Female artists take center stage at Amsterdam's Rijksmuseum

·2-min read
The Rijksmuseum Gallery of Honor is now home to several paintings by female Dutch artists.

For the first time in its history, the Rijksmuseum will hang artworks by female Dutch masters in its most prestigious gallery, giving pride of place to artists all-too-long overlooked. The initiative seeks to give more visibility to female artists, according to the Amsterdam museum.

A high point of any visit to the Rijksmuseum is evidently the Gallery of Honor, a vast nave-like space that's home to Dutch Master paintings of the 17th century, such as Rembrandt's "The Night Watch" and Johannes Vermeer's "The Milkmaid." Now, the gallery is also home to works by female artists, including "Serenade" by Judith Leyster, "Still Life with Flowers in a Glass Vase" by Rachel Ruysch and "Memorial Portrait of Moses ter Borch" by Gesina ter Borch.

The arrival of these three paintings in the Gallery of Honor marks a turning point in the history of the Rijksmuseum, which is seeking to reexamine the role of women in Dutch culture. "The museum is catching up in the field of women's history," says Jenny Reynaerts, curator of 19th-century painting at the Rijksmuseum, in the statement. "The Rijksmuseum's permanent exhibition presents a picture of the culture of the Netherlands over the centuries. Remarkably little of this story, however, is told from a female perspective. This is evident both in the composition of the collection and in the lack of documented knowledge of the role of women in Dutch history."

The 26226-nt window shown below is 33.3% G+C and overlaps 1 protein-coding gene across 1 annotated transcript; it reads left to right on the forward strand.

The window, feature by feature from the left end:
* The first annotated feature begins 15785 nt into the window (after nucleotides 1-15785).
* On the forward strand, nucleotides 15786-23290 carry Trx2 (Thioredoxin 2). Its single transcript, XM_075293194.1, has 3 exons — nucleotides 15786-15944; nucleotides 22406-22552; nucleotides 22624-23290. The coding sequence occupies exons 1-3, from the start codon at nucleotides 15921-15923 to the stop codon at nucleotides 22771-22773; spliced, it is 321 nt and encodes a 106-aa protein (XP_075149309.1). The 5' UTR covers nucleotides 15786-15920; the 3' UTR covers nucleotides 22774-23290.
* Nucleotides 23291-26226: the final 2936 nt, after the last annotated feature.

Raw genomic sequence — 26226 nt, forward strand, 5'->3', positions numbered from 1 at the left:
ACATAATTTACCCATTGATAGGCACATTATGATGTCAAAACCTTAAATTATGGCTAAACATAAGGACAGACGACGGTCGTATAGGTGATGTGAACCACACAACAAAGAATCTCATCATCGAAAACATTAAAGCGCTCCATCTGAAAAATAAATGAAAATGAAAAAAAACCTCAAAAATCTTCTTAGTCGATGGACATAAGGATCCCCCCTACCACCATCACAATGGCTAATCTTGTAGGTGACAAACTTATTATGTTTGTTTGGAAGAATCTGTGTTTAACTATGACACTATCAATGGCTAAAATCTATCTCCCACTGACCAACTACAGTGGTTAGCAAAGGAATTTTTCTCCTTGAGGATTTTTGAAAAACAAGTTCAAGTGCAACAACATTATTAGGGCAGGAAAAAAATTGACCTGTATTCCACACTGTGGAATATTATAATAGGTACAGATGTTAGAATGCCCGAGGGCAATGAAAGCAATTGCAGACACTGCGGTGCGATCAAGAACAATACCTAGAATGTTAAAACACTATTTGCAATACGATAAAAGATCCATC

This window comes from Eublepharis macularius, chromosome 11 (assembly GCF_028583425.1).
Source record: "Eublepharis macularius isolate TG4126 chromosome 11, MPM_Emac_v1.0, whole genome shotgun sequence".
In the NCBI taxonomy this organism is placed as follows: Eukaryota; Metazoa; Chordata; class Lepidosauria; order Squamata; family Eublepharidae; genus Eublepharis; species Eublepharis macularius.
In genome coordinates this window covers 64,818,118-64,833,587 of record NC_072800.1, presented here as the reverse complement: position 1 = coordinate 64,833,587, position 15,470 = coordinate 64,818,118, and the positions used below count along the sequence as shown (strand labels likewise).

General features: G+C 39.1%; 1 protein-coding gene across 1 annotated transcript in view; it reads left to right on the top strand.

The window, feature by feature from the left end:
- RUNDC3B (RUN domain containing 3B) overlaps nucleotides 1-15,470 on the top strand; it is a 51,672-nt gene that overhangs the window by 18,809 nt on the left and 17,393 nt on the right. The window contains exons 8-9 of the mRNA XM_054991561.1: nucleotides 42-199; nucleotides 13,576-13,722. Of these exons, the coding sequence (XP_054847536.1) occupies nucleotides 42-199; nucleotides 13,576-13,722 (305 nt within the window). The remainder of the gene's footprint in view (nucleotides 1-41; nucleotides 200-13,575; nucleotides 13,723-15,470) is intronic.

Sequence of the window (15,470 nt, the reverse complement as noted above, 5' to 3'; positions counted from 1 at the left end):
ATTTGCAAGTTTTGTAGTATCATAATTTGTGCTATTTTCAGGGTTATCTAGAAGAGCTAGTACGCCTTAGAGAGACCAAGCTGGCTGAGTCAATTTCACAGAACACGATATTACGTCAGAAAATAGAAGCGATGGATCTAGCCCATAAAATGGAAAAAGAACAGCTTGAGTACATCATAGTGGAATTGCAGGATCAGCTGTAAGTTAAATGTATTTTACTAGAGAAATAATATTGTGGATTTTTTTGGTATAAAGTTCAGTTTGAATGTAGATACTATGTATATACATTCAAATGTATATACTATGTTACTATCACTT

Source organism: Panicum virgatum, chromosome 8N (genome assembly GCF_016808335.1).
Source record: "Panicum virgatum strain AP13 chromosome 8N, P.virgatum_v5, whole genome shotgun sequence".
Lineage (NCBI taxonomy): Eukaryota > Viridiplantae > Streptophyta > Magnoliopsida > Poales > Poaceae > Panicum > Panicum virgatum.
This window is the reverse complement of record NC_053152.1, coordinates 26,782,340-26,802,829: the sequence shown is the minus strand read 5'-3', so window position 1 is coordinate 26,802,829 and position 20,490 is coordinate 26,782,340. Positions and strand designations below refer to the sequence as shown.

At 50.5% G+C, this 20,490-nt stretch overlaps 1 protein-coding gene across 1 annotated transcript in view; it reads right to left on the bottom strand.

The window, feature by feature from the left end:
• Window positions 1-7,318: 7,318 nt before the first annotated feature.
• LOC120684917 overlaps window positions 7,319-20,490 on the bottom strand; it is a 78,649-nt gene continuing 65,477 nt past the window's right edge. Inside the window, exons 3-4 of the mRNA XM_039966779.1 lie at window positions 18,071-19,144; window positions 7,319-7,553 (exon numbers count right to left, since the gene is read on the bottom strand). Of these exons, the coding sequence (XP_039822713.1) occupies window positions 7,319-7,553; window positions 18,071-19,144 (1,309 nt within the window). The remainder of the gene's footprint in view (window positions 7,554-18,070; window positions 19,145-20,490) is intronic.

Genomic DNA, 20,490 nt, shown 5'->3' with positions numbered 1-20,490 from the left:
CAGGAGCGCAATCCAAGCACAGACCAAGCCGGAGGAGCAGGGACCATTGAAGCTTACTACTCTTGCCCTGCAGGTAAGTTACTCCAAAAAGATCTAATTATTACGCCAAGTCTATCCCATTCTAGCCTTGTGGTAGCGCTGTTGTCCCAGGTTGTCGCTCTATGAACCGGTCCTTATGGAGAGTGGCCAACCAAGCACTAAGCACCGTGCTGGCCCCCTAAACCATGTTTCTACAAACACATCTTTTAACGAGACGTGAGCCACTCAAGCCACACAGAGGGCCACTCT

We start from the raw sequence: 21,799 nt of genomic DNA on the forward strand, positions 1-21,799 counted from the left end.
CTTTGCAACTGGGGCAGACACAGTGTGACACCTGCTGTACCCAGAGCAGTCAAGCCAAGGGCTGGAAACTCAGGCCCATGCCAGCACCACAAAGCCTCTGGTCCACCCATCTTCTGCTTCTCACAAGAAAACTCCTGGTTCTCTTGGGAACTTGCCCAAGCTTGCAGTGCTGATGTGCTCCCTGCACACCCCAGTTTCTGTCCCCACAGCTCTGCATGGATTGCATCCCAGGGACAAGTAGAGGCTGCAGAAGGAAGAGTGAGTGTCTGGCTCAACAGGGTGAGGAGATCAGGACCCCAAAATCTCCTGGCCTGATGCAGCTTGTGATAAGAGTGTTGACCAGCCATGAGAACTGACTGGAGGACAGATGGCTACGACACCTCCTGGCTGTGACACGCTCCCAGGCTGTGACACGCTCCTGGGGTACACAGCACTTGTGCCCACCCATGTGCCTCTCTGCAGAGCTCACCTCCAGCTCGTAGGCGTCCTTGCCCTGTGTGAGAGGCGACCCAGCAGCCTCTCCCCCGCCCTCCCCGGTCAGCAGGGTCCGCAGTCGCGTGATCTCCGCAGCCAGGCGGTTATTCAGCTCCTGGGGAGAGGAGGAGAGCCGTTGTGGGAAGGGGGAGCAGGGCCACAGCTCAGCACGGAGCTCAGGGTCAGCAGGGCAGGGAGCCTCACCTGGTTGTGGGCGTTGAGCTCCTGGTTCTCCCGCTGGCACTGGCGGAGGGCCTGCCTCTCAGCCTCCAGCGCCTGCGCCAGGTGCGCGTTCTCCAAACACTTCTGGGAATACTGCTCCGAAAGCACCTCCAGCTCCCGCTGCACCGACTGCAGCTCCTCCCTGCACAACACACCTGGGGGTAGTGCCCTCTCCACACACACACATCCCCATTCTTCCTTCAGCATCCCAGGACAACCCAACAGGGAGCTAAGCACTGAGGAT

Where are the female artists?

As well as hanging paintings by female Dutch artists in its main gallery, the Rijksmuseum recently launched a research program on women's contribution to Dutch cultural history and women's representation in its collection. According to Artnet News, the museum's curators have already identified 29,311 objects by almost 3,000 women, including 158 paintings -- or less than 1% of the paintings housed by the museum. However, the experts don't know how many works by female artists are represented in the Rijksmuseum's one-million-piece collection.

In recent years, the question of gender parity in museums has been a subject of much interest in the art world. In 2019, research from the US looked at the composition of the collections of 18 major US museums. Overall, the study found that 87% of artists in the museums' collections were male. The same year, another report from Artnet and In Other Words revealed that just 11% of artworks acquired by the country's leading museums in the previous decade were by female artists. Faced with these figures, certain cultural institutions, like the Baltimore Museum of Art, pledged to acquire only work by female artists in 2020.

Caroline Drzewinski